11 June 2013
WHEN AND WHERE IS SOCIAL IMPACT ASSESSMENT REQUIRED?
by Rabel J Burdge and C. Nicholas Taylor
The purpose of this paper is to identify those parts of the world where social impact assessment is required and what organizations, institutions and laws there are in place to carry out and enforce SIA practice. Some conclusions are drawn about expanding SIA practice. To accomplish this purpose we contacted practitioners in countries where large mineral, water, petroleum and construction related projects were likely to take place or countries with private sector companies doing the exploration and development. We asked the following questions:
1. Does your country, state, province or other governmental unit have legislation that requires
Environmental Impact Assessments—e.g., NEPA style legislation?
2. If they answered yes to the first question…” is there wording in the legislation to include the
social impacts on the human environment or human communities?”
3. Are there specific agencies or governmental organizations that have a specific requirement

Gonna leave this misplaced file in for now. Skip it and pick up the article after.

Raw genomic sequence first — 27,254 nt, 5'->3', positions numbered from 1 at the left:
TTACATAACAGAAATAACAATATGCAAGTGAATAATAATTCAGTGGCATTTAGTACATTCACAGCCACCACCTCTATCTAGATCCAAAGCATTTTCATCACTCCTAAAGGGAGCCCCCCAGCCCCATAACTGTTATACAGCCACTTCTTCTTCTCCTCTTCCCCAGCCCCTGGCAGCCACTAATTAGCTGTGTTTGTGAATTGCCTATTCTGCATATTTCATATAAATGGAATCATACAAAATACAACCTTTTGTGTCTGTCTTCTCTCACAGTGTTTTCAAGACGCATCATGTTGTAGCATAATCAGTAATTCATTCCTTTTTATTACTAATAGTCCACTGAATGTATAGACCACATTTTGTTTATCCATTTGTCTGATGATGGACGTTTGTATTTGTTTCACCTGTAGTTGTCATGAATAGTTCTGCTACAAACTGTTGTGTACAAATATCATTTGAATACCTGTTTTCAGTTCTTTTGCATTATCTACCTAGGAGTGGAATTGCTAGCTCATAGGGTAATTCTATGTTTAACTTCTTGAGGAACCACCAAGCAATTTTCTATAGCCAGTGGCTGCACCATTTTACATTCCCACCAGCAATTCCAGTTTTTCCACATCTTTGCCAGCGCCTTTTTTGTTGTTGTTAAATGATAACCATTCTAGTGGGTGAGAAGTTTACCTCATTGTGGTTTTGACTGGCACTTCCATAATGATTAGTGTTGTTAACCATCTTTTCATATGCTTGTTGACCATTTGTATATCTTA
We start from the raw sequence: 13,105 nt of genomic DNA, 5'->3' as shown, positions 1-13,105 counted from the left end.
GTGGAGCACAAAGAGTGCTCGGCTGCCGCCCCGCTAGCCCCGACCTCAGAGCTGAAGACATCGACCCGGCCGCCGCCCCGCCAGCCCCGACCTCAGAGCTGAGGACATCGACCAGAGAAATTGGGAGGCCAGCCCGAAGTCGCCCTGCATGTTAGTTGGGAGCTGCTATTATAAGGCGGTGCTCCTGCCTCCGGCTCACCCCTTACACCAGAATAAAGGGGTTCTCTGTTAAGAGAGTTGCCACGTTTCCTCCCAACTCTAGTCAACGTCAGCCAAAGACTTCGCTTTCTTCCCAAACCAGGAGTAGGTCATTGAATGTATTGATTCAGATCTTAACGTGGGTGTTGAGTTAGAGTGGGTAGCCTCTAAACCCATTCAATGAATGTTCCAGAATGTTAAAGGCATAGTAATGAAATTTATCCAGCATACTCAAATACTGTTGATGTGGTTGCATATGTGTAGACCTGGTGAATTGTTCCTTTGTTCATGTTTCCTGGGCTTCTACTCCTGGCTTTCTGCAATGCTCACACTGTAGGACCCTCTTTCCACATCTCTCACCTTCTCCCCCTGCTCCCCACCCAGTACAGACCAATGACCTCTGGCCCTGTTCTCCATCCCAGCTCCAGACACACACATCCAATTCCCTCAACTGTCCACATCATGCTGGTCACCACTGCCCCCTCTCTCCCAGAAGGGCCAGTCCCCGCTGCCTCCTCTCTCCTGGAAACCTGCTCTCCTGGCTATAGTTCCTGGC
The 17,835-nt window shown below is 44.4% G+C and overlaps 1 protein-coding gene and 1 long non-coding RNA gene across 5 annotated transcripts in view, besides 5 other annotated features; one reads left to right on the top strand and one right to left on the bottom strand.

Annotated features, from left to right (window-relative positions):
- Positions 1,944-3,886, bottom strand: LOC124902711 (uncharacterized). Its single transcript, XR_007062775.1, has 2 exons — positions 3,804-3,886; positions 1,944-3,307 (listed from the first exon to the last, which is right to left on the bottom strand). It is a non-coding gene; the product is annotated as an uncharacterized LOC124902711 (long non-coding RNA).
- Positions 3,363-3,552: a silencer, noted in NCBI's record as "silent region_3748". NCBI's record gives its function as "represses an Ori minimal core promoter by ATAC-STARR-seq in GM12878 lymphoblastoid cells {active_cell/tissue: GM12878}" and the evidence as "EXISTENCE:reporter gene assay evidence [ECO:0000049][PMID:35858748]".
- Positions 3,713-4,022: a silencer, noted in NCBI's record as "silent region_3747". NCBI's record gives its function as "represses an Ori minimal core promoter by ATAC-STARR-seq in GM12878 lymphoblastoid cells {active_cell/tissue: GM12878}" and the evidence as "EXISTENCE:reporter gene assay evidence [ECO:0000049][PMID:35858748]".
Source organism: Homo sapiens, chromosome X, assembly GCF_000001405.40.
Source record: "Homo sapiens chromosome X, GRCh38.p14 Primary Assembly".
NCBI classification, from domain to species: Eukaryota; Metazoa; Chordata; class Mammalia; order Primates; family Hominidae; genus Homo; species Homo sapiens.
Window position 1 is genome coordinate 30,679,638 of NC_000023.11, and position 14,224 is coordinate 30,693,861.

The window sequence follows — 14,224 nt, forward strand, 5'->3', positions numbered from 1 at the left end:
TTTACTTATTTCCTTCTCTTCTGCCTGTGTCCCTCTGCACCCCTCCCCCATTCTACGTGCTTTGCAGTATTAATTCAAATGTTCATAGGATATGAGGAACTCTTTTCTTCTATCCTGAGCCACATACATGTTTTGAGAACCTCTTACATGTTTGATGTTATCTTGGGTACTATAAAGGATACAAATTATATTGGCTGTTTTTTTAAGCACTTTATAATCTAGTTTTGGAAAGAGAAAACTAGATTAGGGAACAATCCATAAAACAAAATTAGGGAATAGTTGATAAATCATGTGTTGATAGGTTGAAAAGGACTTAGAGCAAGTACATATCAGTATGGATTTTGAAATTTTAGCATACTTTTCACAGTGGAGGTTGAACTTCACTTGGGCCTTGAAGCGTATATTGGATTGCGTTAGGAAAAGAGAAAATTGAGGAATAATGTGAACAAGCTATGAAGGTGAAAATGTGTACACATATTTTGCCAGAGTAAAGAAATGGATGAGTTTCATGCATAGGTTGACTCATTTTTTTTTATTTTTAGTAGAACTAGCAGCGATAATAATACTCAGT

to do social impact assessment? If yes, which ones?
If there are specific requirements to do social impact assessment, how are the regulations or
requirements enforced, e.g., terms of references, to obtain a permit or by legally enforceable
legislation? Many countries now have some type of environmental policy legislation modeled after the original National Environmental Policy Act (NEPA) legislation. We also received responses from the World Bank, the Asian Development Bank, the European Community (EU), the Canadian International Development Administration (CIDA) and the European Bank for Reconstruction and Development (EBRD).There are other reasons beyond a legal or institutional mandate to undertake SIA. These include emerging approaches (a business case) aligning SIA with corporate social responsibility to minimize social risks and increase project social benefits, including the social license to operate and Free and Informed Consent based in human rights frameworks (Vanclay and Esteves, 2011).